New legislation (Abusive Behaviour and Sexual Harm Act) makes it an offence to 'disclose, or threaten to disclose, an intimate photograph or film' without consent. This is sometimes called 'revenge porn'. It comes in response to a growing problem as easy access to devices like smart phones means pictures and videos taken with the expectation of privacy can be shared far more easily online . You can tell the police if someone shares or threatens to share an intimate image of you without your consent. Intimate images can be pictures or videos of you doing something normally done in private. You may have agreed to the pictures being taken, but you didn't agree to them being shared with others. An intimate image could show:
- you taking part in a sexual act
- your genitals, buttocks or breasts exposed in a private place (for example, at home)
- you wearing only your underwear in a private place (for example, at home)
If you have been affected by sexual violence or misconduct
We know it can be incredibly difficult to disclose if you have been raped, sexually assaulted, harassed or abused. We understand there are many barriers and that you will be experiencing difficult feelings, some of which may be worries about how you will be treated if you do make a disclosure. This is a distressing time for you, and it is of the utmost importance to us that we don't make it any more difficult. We encourage you to come forward safe in the knowledge that you will be respected and supported.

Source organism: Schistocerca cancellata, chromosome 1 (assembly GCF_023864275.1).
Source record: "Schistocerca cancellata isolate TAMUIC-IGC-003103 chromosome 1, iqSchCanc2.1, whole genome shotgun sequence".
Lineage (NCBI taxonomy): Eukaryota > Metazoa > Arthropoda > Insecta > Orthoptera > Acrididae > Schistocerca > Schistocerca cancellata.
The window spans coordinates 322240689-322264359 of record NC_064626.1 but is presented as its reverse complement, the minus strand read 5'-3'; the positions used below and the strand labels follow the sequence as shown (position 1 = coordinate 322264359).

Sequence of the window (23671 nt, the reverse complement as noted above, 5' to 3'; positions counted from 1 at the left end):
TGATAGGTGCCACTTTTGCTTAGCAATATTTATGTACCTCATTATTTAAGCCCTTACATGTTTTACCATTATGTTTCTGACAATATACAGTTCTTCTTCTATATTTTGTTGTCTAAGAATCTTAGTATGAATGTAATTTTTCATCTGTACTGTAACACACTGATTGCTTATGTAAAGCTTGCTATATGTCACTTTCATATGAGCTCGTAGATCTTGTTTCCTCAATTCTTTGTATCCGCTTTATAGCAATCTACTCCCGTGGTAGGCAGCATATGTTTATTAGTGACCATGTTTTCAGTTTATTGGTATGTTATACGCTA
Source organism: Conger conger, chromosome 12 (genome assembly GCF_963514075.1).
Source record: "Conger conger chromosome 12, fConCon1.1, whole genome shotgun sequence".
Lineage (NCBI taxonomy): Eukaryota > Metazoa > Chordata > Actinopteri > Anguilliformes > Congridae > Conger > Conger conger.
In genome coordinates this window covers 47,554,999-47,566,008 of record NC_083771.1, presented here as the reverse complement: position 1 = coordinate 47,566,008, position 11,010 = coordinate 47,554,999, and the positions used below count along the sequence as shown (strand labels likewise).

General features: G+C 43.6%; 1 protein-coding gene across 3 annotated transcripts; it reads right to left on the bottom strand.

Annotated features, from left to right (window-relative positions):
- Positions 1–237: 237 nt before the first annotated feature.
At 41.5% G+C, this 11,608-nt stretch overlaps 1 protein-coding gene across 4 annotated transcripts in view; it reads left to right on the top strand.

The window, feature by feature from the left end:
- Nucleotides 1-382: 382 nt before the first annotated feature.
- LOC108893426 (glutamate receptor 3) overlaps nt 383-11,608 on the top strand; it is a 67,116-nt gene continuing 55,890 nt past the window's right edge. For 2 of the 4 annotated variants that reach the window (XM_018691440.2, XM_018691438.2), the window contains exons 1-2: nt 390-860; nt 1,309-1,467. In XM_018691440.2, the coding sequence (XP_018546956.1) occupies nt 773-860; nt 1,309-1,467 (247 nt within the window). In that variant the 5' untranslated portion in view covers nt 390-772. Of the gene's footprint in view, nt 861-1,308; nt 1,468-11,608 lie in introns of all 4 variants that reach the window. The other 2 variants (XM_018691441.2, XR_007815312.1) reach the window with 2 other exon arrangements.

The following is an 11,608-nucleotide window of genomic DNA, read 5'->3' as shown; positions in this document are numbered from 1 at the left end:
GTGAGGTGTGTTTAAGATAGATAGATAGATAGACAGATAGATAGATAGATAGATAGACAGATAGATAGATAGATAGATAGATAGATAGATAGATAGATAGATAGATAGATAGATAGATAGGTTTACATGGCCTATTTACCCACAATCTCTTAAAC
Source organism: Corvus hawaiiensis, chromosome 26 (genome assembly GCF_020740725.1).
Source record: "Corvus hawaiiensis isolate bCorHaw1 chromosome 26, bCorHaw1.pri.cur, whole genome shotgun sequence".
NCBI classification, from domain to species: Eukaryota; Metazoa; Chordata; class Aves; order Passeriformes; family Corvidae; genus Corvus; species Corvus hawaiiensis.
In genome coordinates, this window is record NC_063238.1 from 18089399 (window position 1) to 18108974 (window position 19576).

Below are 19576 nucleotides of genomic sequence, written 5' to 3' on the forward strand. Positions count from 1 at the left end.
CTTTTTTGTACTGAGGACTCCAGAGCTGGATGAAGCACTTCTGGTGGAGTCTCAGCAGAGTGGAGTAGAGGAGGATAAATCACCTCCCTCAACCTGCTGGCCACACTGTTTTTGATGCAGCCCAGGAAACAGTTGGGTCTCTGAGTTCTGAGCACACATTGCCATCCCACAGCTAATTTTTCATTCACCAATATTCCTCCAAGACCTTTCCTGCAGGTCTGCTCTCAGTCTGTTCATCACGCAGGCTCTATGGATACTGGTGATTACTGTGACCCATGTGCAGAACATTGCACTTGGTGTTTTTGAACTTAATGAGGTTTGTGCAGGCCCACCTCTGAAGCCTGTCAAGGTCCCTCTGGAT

People who have experienced rape, sexual assault or sexual harassment can be affected in many ways and are likely to experience a range of upsetting and painful feelings. The effects can be very varied, and include anger, distress, numbness, crying, insomnia, flashbacks, inability to concentrate, and withdrawal from friends and family. All of these reactions are completely normal, and it is ok to feel like this.
By contacting Student Wellbeing, you can talk to a Counsellor or Student Adviser who will listen to how you are feeling without judging you in any way. Our staff are there whether you want to make a formal report to the University or the Police, if you want to find out about specialist support available to you, or whether you just want someone to listen.